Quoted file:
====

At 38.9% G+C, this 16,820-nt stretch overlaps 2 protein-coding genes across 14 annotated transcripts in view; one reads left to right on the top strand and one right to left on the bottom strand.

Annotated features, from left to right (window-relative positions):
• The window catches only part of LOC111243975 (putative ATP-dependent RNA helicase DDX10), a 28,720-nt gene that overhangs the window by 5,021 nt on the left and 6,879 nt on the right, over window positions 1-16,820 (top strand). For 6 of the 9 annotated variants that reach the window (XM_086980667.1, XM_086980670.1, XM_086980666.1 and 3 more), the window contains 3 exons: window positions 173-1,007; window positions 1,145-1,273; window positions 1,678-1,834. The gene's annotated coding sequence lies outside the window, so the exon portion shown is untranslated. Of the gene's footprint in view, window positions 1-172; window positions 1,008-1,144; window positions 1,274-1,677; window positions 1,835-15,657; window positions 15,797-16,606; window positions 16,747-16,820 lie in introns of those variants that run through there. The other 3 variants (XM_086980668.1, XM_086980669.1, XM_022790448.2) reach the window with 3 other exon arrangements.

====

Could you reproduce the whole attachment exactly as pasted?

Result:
At 38.9% G+C, this 16,820-nt stretch overlaps 2 protein-coding genes across 14 annotated transcripts in view; one reads left to right on the top strand and one right to left on the bottom strand.

Annotated features, from left to right (window-relative positions):
• The window catches only part of LOC111243975 (putative ATP-dependent RNA helicase DDX10), a 28,720-nt gene that overhangs the window by 5,021 nt on the left and 6,879 nt on the right, over window positions 1-16,820 (top strand). For 6 of the 9 annotated variants that reach the window (XM_086980667.1, XM_086980670.1, XM_086980666.1 and 3 more), the window contains 3 exons: window positions 173-1,007; window positions 1,145-1,273; window positions 1,678-1,834. The gene's annotated coding sequence lies outside the window, so the exon portion shown is untranslated. Of the gene's footprint in view, window positions 1-172; window positions 1,008-1,144; window positions 1,274-1,677; window positions 1,835-15,657; window positions 15,797-16,606; window positions 16,747-16,820 lie in introns of those variants that run through there. The other 3 variants (XM_086980668.1, XM_086980669.1, XM_022790448.2) reach the window with 3 other exon arrangements.